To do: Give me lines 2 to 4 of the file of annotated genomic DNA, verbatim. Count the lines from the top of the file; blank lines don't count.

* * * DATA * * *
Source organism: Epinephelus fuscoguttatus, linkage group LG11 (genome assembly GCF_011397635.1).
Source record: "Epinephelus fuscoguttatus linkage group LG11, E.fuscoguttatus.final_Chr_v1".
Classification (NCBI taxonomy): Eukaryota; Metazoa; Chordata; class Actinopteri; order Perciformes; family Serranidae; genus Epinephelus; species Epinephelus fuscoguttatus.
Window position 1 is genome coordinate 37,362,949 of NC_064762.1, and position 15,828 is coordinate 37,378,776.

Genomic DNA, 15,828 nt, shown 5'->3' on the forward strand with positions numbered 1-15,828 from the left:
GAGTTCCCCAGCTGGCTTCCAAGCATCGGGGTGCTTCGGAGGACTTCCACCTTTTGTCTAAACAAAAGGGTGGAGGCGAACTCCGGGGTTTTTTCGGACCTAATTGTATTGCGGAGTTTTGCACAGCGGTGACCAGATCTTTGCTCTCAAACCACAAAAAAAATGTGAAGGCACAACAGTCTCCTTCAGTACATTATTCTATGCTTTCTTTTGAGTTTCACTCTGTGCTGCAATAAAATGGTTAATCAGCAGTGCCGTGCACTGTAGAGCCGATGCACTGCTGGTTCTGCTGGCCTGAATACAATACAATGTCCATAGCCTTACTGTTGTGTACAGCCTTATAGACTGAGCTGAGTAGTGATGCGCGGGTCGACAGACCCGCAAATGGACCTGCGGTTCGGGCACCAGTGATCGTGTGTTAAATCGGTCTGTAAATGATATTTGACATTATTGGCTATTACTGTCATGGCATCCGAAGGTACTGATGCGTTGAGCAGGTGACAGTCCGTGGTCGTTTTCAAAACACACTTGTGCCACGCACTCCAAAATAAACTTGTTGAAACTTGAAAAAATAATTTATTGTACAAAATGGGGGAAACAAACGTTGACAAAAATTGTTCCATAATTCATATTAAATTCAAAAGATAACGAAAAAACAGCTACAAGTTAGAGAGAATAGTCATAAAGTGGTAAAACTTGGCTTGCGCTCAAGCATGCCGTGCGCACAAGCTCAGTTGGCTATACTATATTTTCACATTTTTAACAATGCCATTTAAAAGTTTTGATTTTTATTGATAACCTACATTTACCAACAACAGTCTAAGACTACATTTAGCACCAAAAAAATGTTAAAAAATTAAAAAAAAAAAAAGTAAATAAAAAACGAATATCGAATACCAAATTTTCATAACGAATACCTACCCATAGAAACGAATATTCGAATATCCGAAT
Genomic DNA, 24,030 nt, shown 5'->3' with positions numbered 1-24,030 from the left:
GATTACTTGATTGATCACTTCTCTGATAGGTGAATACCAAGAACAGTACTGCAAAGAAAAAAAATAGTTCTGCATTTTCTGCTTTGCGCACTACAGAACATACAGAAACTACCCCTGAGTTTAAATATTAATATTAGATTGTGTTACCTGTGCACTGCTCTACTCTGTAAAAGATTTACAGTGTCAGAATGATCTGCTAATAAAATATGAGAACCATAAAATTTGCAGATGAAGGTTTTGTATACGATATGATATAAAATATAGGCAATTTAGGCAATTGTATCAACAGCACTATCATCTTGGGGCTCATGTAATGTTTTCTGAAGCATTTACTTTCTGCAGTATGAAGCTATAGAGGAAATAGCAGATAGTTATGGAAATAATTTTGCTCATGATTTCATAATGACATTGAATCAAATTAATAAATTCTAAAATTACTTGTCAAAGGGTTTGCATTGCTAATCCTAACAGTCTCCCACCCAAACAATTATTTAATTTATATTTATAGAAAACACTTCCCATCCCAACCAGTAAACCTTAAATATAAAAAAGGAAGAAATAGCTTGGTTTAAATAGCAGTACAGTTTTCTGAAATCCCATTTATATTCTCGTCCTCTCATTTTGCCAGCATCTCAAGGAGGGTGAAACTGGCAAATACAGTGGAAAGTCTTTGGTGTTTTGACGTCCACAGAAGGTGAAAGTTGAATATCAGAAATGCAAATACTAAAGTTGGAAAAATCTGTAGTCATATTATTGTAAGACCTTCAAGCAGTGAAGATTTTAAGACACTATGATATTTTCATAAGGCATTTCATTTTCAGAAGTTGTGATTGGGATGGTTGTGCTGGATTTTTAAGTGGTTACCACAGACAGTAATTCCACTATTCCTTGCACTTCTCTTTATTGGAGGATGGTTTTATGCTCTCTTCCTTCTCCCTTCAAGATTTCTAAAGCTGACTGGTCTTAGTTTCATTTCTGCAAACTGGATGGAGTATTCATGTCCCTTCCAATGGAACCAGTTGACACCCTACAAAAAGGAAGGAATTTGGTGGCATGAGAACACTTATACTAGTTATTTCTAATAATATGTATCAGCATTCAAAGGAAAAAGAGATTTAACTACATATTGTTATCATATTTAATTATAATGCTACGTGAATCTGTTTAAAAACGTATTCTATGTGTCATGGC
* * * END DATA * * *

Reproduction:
Source record: "Epinephelus fuscoguttatus linkage group LG11, E.fuscoguttatus.final_Chr_v1".
Classification (NCBI taxonomy): Eukaryota; Metazoa; Chordata; class Actinopteri; order Perciformes; family Serranidae; genus Epinephelus; species Epinephelus fuscoguttatus.
Window position 1 is genome coordinate 37,362,949 of NC_064762.1, and position 15,828 is coordinate 37,378,776.